Graham Reid | | 3 min read
A man walks into a record store . . . and that is his first mistake.
My excuse was to buy the new Crowded House album on vinyl (always curious to hear what those Finns are up to) and ending up with even more Fins . . . a single album and a double live by the free jazz duo of saxophonist Timo Lassy and drummer Teppo Makynen from Helsinki. Also on handsome vinyl.
It was a costly 20 minutes.
Previous experience of such a spare musical line-up would probably act as some kind of red flag to some, however Lassy has excellent prior form with his own band and the Five Corners Quintet, and has remained closer to hard bop than wide-ranging and sometimes undisciplined free jazz like some of his contemporaries.
(However, we do love some of that stuff, especially what has been appearing on the idiosyncratic 577 Records out of New York).
Now in his late Forties, Lassy has clocked up quite a number of jazz nominations and awards in his homeland.
His longtime companion Makynen was also in the Five Corners Quintet and had been a producer, DJ and jazz educator in addition to accruing considerable playing experience and recording. His gift is that he is a highly melodic drummer as capable of subtlety as driving rhythms.
Alongside Lassy he is an excellent foil and forceful presence when required, but equally adept at pulling right back when the saxophonist plays slow and deep.
The albums I somewhat accidentally picked up – on the suggestion of someone in the store whose taste I respect – were a package with the 2019 self-titled studio album and a new double live collection of recordings in 2019-2020 on the wejazz label.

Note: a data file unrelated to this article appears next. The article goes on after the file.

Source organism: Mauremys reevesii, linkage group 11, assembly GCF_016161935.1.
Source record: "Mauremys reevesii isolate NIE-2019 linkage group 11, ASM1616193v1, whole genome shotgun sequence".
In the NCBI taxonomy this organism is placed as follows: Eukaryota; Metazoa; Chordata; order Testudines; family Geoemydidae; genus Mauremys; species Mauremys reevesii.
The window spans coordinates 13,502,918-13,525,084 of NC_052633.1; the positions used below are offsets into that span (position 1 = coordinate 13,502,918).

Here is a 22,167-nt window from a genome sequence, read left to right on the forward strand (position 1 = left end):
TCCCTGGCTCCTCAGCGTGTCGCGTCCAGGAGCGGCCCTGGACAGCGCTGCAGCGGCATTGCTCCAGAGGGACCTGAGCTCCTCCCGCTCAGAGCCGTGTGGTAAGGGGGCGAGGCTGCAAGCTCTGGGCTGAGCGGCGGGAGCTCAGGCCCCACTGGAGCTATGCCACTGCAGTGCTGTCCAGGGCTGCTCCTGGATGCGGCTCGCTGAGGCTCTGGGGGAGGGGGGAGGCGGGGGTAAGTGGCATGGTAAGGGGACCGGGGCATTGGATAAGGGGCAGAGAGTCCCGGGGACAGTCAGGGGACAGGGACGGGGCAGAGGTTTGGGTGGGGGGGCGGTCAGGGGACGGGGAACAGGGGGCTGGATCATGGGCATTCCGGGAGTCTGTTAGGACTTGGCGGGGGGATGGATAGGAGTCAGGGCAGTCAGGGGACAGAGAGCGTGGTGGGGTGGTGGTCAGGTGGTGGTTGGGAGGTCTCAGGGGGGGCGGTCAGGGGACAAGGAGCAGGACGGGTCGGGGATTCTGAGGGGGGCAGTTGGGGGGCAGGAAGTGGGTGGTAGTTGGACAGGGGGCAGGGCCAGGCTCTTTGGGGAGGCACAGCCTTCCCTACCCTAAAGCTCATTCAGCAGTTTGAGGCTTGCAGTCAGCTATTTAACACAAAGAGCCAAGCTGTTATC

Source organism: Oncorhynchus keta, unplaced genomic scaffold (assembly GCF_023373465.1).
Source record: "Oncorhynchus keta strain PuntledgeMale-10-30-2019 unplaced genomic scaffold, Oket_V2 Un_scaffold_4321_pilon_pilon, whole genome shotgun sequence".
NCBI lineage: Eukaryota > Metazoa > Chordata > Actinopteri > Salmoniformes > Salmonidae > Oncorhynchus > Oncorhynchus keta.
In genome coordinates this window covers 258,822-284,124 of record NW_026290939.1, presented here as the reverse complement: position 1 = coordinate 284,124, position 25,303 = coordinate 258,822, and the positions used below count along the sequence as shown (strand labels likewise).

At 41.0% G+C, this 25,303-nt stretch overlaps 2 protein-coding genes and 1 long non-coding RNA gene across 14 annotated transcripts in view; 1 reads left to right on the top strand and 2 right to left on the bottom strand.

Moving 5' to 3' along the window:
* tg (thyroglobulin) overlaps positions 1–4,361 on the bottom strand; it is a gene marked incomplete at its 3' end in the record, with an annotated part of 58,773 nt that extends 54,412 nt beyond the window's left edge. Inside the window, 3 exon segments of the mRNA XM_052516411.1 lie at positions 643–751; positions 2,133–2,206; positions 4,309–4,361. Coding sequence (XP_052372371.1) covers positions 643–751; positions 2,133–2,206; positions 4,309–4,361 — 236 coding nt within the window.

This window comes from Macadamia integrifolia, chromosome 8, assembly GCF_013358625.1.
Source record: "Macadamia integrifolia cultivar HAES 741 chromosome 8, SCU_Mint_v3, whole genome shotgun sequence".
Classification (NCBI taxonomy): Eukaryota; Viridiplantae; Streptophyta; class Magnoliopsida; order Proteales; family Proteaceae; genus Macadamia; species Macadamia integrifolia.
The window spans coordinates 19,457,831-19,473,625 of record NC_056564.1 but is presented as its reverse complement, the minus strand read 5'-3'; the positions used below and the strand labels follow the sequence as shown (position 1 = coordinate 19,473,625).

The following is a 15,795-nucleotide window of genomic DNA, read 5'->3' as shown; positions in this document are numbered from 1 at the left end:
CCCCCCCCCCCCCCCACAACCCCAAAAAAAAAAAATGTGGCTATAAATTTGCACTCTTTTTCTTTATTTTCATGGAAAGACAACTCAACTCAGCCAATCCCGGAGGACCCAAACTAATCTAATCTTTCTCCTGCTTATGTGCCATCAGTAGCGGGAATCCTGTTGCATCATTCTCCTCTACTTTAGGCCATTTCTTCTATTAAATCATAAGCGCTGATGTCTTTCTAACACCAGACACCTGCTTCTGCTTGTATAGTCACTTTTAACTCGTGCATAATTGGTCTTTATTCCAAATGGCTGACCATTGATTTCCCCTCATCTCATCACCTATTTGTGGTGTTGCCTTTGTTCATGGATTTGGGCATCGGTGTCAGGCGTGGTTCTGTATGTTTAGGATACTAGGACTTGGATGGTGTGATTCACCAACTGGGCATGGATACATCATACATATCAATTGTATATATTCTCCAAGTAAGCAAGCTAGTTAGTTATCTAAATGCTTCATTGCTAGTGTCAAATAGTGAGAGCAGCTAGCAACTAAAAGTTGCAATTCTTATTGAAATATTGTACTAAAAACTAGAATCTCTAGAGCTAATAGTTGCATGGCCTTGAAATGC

The self-titled single album is a clever piece of tracking in that it opens with melodic and approachable short pieces like the gently swinging, late Fifties piece Goldenrod and the more biting Liberty Part 1 and slowly seduces you into more challenging explorations around the midpoint (the spare and quirky Resolution Blue, the strident fury of Liberty Part 2) before moving through an abstract soundscape (Aero), making canny allusions to global influences (the bouncy Telemagenta) and minimalism (Nyanza, Dark Cyan which DJs might want to check out for a sample) then returning you home after the journey with the warm Heliotrope.
This is a wonderfully approachable, enjoyable and diverse album on which few of the 13 pieces breach the three-minute mark but each engages in its own way.
The double live is something else of course.
Here the duo take their time to explore some of those pieces at length (Liberty at 14 minute, Telemagenta at nine).
But again there is very astute programming here opening with that gentle Fallow, pushing just a little with the darker and slightly more funky tones of Zomp then into the tour de forcefulness of Liberty which opens deceptively quiet and lean but builds steadily into hard bop and free jazz fury with shouts then winds down with a quiet denouement which segues neatly into Hypno (although that requires turning the record over).
In many respects – through economy, space, melody, and the intuitive relationship between the two players which is supportive rather than provocative, the Timo Lassy and Teppo Makynen duo deliver the easy and accessible end of such improvised music.
This rarely comes out to bludgeon or force its audience into cowering in a corner as is sometimes the case with free jazz (we leave that to some of those 577 players).
But that denies it nothing in terms of being innovative, improvised music.
These and other such albums can be found at Southbound Records, Auckland where they have an extraordinary selection of contemporary jazz from Europe, Scandinavia, Britain and the US. Ask for Troy, he hasn't put me wrong yet.